Men Are Joining the Fight Too

 In Advocacy, Team Updates

Grant Washnok and Kansas Middletent have never met.

But that matters little in this story.

It’s what connects them that does.

The pair represents a growing number of men coming forward to support the work of Call to Freedom.

For Washnok it all started with NPR broadcasts about human trafficking. Around that time, his aunt mentioned Call to Freedom which he googled, learned about the monthly luncheons, and decided to attend one. He’s been volunteering ever since.

In late July, Washnok served as an Ambassador, distributing informational posters and pass-along cards at rest areas, truck stops, convenience stores, and hotels along I-29 and I-90. Ahead of the Sturgis Motorcycle Rally, the materials gave tips to identify trafficking and ways to report it.

A resident of Brandon, Washnok was assigned the northeast portion of the Sioux Falls area where he found that folks were receptive to his visits.

“It isn’t hard for people to see how human trafficking affects everyone,” says Washnok. “I had hoped to take my daughter along to pass out posters, but it didn’t work out. Knowing how young most ofthe victims are, you can’t help but want your own kids to be informed.”

This was Call to Freedom’s first coordinated effort to spread awareness before a major event. Communities from Sioux City to Sioux Falls and Worthington, MN to Chamberlain were identified and canvased.

Middletent lives near Chamberlain. As a member of the Lower Brule Tribe and through his work with Native Hope — an organization that draws on the storytelling culture of Native people to dismantle barriers, bring healing, and inspire hope —, Middletent has seen firsthand the rise of human trafficking.


Photo Courtesy of Mark Lewis


“My people don’t always believe it’s happening at the high rate that it is so there’s a lot wendo to educate them,” says Middletent. “Native people struggle with poverty, suicide, and drug and alcohol abuse. They’re vulnerable — especially our women — so they’re more easily coerced.”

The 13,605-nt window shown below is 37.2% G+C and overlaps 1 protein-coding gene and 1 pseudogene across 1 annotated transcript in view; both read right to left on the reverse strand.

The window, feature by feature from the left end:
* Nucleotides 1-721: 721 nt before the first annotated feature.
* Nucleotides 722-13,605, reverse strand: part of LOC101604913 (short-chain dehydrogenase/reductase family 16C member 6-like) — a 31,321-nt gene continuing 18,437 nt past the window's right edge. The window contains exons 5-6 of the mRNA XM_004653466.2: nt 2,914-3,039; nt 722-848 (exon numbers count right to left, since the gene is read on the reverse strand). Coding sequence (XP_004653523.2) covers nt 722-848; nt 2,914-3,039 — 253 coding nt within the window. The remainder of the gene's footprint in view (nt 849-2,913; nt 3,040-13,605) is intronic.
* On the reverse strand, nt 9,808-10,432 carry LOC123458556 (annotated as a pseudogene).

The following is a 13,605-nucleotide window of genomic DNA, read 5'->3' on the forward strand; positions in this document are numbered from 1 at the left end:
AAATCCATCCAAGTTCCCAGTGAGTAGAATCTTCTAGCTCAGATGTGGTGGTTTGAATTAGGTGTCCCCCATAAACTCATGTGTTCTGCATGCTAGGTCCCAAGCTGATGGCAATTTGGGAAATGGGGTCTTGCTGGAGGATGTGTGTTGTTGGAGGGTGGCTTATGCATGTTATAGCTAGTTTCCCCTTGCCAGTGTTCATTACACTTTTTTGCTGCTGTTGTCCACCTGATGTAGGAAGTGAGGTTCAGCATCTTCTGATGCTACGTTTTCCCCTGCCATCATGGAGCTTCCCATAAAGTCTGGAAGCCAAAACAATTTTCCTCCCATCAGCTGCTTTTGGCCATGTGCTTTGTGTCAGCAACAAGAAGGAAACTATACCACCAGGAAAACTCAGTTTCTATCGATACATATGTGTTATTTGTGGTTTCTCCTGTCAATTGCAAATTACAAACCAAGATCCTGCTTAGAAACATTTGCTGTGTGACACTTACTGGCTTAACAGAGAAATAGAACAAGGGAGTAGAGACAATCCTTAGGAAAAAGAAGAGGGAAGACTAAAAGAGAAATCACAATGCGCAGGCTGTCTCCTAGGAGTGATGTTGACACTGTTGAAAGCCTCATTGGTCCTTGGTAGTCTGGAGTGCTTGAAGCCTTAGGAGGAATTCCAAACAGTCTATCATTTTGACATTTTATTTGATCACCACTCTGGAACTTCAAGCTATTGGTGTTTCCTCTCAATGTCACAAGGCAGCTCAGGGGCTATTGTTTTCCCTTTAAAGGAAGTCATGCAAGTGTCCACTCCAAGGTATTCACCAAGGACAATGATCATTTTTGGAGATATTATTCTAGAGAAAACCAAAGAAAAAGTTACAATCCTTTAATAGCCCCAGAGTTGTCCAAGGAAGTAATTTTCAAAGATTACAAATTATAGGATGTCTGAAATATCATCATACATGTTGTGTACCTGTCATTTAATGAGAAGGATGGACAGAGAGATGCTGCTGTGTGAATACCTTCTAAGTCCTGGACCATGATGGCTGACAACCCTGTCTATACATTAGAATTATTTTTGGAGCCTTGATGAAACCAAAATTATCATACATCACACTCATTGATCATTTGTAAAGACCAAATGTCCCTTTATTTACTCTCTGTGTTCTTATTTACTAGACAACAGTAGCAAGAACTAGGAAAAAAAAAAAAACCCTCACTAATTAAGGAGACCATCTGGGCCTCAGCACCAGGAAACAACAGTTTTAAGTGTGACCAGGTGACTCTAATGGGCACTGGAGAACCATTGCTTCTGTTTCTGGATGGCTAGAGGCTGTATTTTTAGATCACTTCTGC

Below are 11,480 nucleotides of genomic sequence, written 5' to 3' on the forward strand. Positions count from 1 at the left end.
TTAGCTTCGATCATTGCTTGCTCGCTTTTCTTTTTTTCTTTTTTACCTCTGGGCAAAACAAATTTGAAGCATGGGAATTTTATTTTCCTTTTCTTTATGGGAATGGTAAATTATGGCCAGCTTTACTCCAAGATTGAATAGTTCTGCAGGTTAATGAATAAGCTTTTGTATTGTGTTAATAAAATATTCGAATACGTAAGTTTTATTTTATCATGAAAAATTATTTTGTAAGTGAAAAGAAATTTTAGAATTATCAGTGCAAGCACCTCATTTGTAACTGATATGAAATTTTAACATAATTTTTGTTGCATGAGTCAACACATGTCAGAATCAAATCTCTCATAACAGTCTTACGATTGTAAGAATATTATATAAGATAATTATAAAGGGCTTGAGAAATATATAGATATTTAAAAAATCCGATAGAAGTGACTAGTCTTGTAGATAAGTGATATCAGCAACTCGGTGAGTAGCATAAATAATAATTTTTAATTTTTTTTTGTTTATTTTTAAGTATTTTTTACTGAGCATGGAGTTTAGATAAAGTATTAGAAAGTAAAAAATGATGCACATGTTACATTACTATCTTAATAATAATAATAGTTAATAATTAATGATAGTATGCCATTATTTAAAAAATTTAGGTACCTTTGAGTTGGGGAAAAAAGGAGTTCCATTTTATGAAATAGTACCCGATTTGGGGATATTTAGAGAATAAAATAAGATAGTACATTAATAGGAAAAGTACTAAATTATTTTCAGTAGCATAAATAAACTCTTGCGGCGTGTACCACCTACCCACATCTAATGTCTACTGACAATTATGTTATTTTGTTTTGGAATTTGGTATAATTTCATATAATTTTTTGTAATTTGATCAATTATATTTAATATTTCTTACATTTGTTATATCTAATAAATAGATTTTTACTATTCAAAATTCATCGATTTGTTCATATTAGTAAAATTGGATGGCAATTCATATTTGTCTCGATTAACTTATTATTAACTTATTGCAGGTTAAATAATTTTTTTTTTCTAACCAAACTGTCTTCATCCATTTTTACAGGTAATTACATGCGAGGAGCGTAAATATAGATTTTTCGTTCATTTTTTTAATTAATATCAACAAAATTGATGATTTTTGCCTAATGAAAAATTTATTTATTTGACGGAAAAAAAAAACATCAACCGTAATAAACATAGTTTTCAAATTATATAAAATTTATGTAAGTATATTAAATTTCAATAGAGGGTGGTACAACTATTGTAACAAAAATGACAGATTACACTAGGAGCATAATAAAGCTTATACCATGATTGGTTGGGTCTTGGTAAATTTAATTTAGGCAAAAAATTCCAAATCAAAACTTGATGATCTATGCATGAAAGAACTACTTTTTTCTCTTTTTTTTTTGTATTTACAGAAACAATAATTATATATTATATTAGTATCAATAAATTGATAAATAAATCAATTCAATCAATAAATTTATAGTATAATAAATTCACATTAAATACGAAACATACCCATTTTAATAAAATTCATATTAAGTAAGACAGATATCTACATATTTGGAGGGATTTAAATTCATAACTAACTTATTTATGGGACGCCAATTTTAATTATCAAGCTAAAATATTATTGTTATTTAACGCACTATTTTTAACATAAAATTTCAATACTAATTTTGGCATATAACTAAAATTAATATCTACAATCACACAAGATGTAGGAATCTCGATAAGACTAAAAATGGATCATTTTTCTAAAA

Middletent’s concern is legitimate — sixty-five percent of the women Call to Freedom serves are native, which is why CTF was a natural collaborator for the July 29 event that Native Hope spearheaded at the Dignity statue in Chamberlain.

Like the work of CTF’s Ambassadors, the gathering was timed ahead of the opening of the Sturgis Motorcycle Rally on August 3. The evening unified native and non-native people in the fight against human trafficking and domestic violence and aimed to encourage men in particular to play an active role in protecting women from this crime.

“We need men to be involved,” says Middletent, a family man who credits his grandma and adoptive mom for being the catalysts for his conviction. “Native or not, this issue doesn’t discriminate. It’s important that we champion the women in our lives and challenge other men to stand up, too.”

Washnok, also a husband and father, would agree. “Human trafficking affects everyone, especially once you learn how it comes about and the ways vulnerable people are targeted,” he says. “I believe that this is going to be a major issue for South Dakota so the sooner we get after it, the sooner the solution will come.”

Call to Freedom will continue collaborating with Native Hope to better serve the Native population. CTF also plans to mobilize a second canvasing effort before the hunting season opener October 20. Want to lend a hand as an Ambassador? Drop a line to [email protected] to get signed up.

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